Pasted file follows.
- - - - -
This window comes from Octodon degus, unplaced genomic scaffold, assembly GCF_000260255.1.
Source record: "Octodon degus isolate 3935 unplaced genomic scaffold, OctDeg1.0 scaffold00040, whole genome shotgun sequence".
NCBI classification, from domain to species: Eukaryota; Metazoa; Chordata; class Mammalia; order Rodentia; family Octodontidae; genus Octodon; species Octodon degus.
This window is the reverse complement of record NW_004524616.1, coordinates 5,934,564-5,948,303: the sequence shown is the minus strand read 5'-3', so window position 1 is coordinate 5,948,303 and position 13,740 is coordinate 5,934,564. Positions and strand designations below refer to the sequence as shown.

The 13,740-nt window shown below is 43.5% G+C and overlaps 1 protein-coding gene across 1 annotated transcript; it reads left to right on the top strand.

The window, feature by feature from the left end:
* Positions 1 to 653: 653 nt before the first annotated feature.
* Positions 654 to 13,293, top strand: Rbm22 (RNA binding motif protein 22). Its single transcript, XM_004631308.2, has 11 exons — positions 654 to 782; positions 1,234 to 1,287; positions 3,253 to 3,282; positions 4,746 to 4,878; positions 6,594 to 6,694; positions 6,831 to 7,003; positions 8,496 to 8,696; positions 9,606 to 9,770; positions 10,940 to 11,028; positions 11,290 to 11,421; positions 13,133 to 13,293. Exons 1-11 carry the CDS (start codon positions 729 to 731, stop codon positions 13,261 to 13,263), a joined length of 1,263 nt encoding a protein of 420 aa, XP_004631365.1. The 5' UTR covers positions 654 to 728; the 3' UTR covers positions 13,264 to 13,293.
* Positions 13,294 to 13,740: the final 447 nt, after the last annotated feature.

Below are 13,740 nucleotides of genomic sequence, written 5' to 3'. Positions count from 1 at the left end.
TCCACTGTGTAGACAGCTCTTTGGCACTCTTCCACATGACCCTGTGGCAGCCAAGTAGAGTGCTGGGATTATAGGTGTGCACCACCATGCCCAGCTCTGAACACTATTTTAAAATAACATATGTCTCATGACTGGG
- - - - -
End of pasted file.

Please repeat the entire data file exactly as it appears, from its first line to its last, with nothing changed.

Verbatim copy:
This window comes from Octodon degus, unplaced genomic scaffold, assembly GCF_000260255.1.
Source record: "Octodon degus isolate 3935 unplaced genomic scaffold, OctDeg1.0 scaffold00040, whole genome shotgun sequence".
NCBI classification, from domain to species: Eukaryota; Metazoa; Chordata; class Mammalia; order Rodentia; family Octodontidae; genus Octodon; species Octodon degus.
This window is the reverse complement of record NW_004524616.1, coordinates 5,934,564-5,948,303: the sequence shown is the minus strand read 5'-3', so window position 1 is coordinate 5,948,303 and position 13,740 is coordinate 5,934,564. Positions and strand designations below refer to the sequence as shown.

The 13,740-nt window shown below is 43.5% G+C and overlaps 1 protein-coding gene across 1 annotated transcript; it reads left to right on the top strand.

The window, feature by feature from the left end:
* Positions 1 to 653: 653 nt before the first annotated feature.
* Positions 654 to 13,293, top strand: Rbm22 (RNA binding motif protein 22). Its single transcript, XM_004631308.2, has 11 exons — positions 654 to 782; positions 1,234 to 1,287; positions 3,253 to 3,282; positions 4,746 to 4,878; positions 6,594 to 6,694; positions 6,831 to 7,003; positions 8,496 to 8,696; positions 9,606 to 9,770; positions 10,940 to 11,028; positions 11,290 to 11,421; positions 13,133 to 13,293. Exons 1-11 carry the CDS (start codon positions 729 to 731, stop codon positions 13,261 to 13,263), a joined length of 1,263 nt encoding a protein of 420 aa, XP_004631365.1. The 5' UTR covers positions 654 to 728; the 3' UTR covers positions 13,264 to 13,293.
* Positions 13,294 to 13,740: the final 447 nt, after the last annotated feature.

Below are 13,740 nucleotides of genomic sequence, written 5' to 3'. Positions count from 1 at the left end.
TCCACTGTGTAGACAGCTCTTTGGCACTCTTCCACATGACCCTGTGGCAGCCAAGTAGAGTGCTGGGATTATAGGTGTGCACCACCATGCCCAGCTCTGAACACTATTTTAAAATAACATATGTCTCATGACTGGG